This is how the enemy wants from us: to live in fear and in hiding. Nowadays, who are our enemies? Who are those who want us to live in fear? who want us to live in hiding?
Let’s not spend time making excuses. Instead spend it doing what God wants. What are the most common excuses we give if someone asks us for help? What is your most common excuse if God wants you to serve Him?

Restoration

When I got married and became a parent early in my life, I hadn’t thought that I’ll be carrying such big responsibilities. My aspiration to be a CPA was stopped because I had to work immediately to support my young family. Being a fresh college graduate, I have to start working at a minimum wage. My wife then was a full time mother to my kids and didn’t finish yet college. Working with a minimum wage for almost a year made us get into a lot of debt – cash advances, credit cards, etc. I want to get out of the cycle of being always a borrower because I felt like I’m always in chains. But at that time, I thought that I had no choice and this is the only way to survive. The Bible is correct when it says that the borrower is a servant to the lender. I want to be free from debt but I couldn’t.

When I was able to read on the books of the Old Testament, I was able to catch the phrases of “restoration of fortunes.” The people of Israelites were devastated by different assaults to their nation due to their disobedience against God, and they have been praying to God to restore their fortunes. The prophets also wrote about something God can restore their fortunes as long as they turn back to God and follow Him completely. This thought stuck in my mind. God was able to restore the fortunes of Israel because they turned back to God. That became my prayer since then (that was year 2005): “Lord, restore our fortunes; what has been lost to us, please restore them.”

True enough, He listened and answered to my prayers. God restored our fortunes and the process of His restoration is still ongoing. God, by His wisdom and guidance, restored our finances – paid our debts and now, we have savings. It’s not only the money, but God restored also my relationship with my wife when I messed up in our marriage years ago. God restored my trust with her. My wife now is finishing up college. He is restoring Noelli’s education which was lost supposedly when werestoration got married early. God restored also my desire to serve Him. God is able and faithful to restore what has been lost in my life.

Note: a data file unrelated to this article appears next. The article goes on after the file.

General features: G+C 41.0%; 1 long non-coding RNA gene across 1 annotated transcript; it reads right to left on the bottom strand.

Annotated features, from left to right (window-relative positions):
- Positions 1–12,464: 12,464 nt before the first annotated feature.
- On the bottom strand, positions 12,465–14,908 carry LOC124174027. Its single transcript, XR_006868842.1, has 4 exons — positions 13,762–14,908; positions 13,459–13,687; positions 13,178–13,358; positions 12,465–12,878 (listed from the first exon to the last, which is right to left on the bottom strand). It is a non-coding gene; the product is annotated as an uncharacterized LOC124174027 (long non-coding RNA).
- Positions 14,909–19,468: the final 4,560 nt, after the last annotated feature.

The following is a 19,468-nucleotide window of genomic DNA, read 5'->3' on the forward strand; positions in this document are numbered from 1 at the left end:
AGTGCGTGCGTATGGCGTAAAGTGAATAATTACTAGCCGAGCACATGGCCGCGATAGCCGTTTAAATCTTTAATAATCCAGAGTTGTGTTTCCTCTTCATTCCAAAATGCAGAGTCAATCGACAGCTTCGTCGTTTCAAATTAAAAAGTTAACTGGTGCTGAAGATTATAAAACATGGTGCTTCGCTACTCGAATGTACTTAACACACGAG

On that day they will say to Jerusalem, “Do not fear, O Zion; do not let your hands hang limp. The LORD your God is with you, he is mighty to save. He will take great delight in you, he will quiet you with his love, he will rejoice over you with singing.” “The sorrows for the appointed feasts I will remove from you; they are a burden and a reproach to you. At that time I will deal with all who oppressed you; I will rescue the lame and gather those who have been scattered. I will give them praise and honor in every land where they were put to shame. At that time I will gather you; at that time I will bring you home. I will give you honor and praise among all the peoples of the earth when I restore your fortunes before your very eyes,” says the LORD.  (Zephaniah 3:16-20)

A Personal Project: What are the good things in your life that were lost from you? Maybe good relationships, savings, a progressing career, blossoming relationship or friendship, or good health? You’re devastated because those good things were lost and gone, maybe due to broken trust, a lot of debts, mistakes and failures in work or relationship, or a severe disease. Ask God to restore those good things. Turn back to Him. He is mighty to save.

Decluttering

As the year ends, we tend to have some habits. One would be making New Year’s resolutions. Another is trying to jump, having that superstitious belief that one would grow tall by jumping on the New Year’s eve. Some would get a lot of coins and try to shake, inviting prosperity to come upon the new year. And some have the habits of ‘decluttering.’

Decluttering means trying to remove unnecessary items from an untidy or overcrowded place. Maybe you have acquired different possessions, made numerous computer files or documents throughout the year and you’re trying to keep all those declutter-your-homevaluable things or files to be used on the following year and onwards and separating those unnecessary or worthless possessions or files…maybe to give them away, or put them into garbage or delete them.

Decluttering also means trying to get rid of the mess, disorder, and complications, and trying to simplify life. It could be in the form of organizing priorities and commitments in life. Maybe throughout this year, you have a very busy year, and you didn’t know that you haven’t spent more time with yourself or your family. Decluttering maybe trying to figure out what are those schedules that ate most of your time and attention, and not to repeat them again, and organizing well your schedules so not to miss or those important and valuable events in your life, and so that you can spend most of your valuable time with your loved ones.